President Fred Hochberg of the Export-Import Bank (Ex-Im) has repeatedly stated that Export-Import Bank is crucial to the U.S. export industry and helpful to small businesses. Ex-Im’s latest $15 million guarantee, which helped Caterpillar sell equipment to its own subsidiary, is the latest example of the outrageous loans that have become all too common under Ex-Im.


Power equipment rental company Energyst B.V., more commonly called Energyst Cat Power, is a subsidiary of Caterpillar, Inc. After receiving a $15 million guarantee from Ex-Im, Energyst Cat Power proceeded to use this loan to finance the purchase of power equipment. In other words, $15 million was given to Caterpillar to buy things from Caterpillar.  


The myth that U.S. export transactions would cease to exist without the Ex-Im Bank has taken center stage as supporters desperately fight to extend Ex-Im’s charter. This recent transaction between Caterpillar, Ex-Im, and Caterpillar proves how frivolous and unnecessary the bank is. Caterpillar would have been able to buy equipment from themselves just fine but they’d much prefer to do so on taxpayer’s dime.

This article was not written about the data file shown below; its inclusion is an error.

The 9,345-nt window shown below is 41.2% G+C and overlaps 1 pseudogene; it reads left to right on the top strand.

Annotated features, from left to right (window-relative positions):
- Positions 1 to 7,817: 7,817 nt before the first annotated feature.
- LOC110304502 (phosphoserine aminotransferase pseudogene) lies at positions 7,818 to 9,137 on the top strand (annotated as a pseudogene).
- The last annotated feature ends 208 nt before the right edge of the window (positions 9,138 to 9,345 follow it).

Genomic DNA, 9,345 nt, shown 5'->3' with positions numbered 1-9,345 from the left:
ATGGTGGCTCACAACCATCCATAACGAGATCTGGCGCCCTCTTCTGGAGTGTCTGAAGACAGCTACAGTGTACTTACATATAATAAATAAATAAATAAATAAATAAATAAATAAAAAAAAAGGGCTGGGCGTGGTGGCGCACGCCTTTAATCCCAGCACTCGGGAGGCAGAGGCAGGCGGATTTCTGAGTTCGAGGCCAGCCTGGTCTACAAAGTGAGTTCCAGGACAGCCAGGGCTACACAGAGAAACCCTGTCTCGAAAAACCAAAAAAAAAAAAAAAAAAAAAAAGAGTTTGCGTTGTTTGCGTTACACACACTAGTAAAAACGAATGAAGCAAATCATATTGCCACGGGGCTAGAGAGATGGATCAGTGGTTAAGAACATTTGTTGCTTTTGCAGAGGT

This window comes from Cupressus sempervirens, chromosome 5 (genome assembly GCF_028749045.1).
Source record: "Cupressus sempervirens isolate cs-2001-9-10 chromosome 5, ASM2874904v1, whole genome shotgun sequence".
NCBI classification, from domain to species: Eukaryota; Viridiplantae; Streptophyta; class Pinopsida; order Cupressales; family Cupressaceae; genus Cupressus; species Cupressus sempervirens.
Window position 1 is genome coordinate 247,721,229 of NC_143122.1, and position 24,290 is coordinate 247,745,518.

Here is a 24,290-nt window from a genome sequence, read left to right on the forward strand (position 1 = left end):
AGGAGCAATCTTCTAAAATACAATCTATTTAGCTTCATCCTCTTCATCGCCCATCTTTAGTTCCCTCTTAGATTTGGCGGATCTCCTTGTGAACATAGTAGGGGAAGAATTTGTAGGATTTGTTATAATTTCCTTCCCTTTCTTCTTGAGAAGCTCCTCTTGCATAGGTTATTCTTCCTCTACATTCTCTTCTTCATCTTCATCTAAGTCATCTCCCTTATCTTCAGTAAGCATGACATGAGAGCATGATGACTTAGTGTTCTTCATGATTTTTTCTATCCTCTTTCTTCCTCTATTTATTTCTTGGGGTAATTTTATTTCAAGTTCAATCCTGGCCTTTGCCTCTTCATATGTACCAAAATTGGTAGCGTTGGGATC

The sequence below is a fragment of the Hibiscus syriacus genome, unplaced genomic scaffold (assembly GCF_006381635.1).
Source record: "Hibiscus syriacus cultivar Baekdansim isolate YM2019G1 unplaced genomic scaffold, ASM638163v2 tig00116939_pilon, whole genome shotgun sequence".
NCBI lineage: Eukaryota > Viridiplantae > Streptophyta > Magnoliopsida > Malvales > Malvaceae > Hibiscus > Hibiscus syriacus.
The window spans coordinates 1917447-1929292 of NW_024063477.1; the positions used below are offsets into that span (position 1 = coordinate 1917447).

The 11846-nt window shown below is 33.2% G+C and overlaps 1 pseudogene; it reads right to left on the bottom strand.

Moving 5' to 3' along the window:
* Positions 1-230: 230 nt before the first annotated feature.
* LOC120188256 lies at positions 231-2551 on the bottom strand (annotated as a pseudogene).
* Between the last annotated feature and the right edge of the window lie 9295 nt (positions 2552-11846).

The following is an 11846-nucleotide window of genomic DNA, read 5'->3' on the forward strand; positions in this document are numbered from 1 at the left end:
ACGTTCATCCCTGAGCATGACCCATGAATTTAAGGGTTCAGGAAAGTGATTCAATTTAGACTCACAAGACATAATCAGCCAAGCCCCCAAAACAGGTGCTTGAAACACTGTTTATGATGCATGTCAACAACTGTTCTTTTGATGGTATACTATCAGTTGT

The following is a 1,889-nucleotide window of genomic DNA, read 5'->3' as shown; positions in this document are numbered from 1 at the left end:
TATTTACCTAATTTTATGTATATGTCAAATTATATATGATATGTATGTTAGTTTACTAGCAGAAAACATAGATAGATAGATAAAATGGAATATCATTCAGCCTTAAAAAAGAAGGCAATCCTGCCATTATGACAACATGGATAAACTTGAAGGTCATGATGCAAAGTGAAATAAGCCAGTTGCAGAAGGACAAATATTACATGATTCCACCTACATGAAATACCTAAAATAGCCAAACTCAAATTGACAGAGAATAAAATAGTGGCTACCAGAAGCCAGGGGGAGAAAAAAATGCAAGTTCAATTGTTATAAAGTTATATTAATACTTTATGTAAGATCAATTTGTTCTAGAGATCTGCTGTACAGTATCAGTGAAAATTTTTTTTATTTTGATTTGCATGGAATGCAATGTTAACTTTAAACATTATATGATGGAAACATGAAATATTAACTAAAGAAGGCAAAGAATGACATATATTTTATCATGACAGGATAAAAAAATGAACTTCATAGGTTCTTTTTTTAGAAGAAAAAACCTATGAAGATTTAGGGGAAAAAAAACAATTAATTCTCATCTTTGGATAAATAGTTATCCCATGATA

While supporters of the bank also claim that Ex-Im supports small businesses, Caterpillar is the world’s leading manufacturer of construction and mining equipment and continues to be one of the biggest beneficiaries of Ex-Im largesse. Employing 115,000 people and being one of the five corporations to receive 93 percent of Ex-Im’s loan guarantees in FY 2013, Caterpillar, Inc. is no small business. 


The June 30 expiration date of Ex-Im’s charter is fast approaching. After countless taxpayer subsidized handouts to failed businesses, Congress must take a stand against corporate welfare. It’s time for Congress to stand with the free market and let the Ex-Im Bank expire.